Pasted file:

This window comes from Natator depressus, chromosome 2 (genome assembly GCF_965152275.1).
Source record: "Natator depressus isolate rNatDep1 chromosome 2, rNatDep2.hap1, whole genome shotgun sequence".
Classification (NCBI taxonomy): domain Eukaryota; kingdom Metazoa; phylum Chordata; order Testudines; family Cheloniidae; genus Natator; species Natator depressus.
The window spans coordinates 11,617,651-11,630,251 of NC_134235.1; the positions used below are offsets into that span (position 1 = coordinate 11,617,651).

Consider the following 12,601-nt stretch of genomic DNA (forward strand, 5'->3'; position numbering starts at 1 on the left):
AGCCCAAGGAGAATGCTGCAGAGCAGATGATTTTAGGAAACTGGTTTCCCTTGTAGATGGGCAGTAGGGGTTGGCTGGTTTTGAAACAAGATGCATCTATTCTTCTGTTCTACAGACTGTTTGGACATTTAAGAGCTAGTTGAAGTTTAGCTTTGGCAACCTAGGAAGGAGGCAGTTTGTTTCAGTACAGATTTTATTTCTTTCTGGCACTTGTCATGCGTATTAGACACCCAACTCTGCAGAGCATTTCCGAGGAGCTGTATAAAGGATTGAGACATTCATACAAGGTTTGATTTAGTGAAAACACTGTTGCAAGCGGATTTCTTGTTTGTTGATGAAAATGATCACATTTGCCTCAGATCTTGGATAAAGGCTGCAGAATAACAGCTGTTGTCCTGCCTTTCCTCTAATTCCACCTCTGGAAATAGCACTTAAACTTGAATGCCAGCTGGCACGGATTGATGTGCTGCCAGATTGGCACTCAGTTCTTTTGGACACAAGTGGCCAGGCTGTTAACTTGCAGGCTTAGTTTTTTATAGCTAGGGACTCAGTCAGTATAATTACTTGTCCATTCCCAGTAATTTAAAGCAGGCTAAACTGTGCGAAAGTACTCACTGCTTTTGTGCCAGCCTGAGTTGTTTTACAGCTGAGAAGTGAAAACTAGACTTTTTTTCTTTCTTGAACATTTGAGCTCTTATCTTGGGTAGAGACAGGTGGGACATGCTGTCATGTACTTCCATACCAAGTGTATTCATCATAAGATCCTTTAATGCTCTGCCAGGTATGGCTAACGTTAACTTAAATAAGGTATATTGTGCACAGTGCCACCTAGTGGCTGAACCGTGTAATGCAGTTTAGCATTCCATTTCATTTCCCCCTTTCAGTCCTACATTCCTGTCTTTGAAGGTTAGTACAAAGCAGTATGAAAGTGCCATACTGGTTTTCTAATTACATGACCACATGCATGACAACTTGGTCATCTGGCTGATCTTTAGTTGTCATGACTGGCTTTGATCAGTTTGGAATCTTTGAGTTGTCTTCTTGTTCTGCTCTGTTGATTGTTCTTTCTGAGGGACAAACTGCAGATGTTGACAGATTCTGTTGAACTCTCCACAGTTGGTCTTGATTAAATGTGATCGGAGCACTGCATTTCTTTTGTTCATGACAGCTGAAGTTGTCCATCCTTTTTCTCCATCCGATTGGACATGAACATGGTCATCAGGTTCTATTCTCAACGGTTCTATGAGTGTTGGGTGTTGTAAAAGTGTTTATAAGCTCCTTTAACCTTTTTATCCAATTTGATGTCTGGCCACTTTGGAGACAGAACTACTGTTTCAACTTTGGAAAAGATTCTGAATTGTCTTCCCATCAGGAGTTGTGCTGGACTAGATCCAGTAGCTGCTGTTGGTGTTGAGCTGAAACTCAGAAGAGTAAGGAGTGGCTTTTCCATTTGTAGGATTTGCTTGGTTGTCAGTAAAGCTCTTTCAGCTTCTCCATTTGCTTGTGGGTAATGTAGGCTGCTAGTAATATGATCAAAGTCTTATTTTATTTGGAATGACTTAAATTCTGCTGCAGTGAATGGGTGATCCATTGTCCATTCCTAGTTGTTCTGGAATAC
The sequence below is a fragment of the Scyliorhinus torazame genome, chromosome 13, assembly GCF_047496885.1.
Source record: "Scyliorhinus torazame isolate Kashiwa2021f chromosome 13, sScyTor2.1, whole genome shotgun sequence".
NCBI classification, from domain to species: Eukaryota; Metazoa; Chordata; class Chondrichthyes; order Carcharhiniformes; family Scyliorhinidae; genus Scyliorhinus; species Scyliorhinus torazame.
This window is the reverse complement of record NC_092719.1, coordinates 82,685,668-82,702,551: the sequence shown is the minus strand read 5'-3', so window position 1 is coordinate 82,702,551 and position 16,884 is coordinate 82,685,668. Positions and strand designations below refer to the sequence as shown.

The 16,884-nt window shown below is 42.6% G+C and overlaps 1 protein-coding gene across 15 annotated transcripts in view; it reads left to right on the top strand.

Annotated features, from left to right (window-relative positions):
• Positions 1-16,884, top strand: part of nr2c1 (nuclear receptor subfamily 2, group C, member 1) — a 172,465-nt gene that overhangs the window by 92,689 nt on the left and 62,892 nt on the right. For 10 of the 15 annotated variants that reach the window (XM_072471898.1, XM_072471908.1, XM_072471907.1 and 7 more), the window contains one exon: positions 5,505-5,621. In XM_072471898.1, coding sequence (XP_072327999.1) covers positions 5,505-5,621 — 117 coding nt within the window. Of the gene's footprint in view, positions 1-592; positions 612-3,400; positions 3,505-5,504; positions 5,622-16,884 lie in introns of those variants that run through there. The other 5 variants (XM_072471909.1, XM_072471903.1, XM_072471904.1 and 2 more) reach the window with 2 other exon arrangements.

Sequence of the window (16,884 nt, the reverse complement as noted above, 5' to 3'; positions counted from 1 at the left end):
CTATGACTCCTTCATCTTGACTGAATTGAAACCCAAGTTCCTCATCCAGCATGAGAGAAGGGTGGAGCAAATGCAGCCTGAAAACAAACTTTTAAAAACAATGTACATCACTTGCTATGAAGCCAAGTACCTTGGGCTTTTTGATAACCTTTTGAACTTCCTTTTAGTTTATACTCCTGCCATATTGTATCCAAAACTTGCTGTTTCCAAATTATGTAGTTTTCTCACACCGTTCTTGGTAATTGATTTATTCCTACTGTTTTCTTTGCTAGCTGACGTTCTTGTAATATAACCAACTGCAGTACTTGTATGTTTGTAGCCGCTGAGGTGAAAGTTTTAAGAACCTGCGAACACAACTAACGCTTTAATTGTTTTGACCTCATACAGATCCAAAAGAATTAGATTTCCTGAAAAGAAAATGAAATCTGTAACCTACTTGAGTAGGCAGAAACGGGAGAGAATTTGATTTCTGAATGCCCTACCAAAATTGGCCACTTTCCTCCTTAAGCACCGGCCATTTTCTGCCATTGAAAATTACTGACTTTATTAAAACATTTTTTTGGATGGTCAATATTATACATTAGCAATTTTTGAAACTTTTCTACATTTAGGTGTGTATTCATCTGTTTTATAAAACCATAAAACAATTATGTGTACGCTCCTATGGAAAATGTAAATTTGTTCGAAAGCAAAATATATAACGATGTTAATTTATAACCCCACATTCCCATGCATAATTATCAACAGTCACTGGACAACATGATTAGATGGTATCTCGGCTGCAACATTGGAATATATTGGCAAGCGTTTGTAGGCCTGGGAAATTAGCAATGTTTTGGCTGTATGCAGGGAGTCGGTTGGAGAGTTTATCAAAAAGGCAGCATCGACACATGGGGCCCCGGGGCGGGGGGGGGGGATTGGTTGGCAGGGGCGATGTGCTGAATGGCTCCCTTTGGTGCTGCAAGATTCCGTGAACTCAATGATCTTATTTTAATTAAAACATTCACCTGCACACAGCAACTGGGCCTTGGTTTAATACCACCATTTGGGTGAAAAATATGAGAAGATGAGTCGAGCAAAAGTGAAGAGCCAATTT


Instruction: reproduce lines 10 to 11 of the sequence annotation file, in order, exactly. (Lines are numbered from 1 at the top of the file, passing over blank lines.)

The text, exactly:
This window is the reverse complement of record NC_092719.1, coordinates 82,685,668-82,702,551: the sequence shown is the minus strand read 5'-3', so window position 1 is coordinate 82,702,551 and position 16,884 is coordinate 82,685,668. Positions and strand designations below refer to the sequence as shown.

The 16,884-nt window shown below is 42.6% G+C and overlaps 1 protein-coding gene across 15 annotated transcripts in view; it reads left to right on the top strand.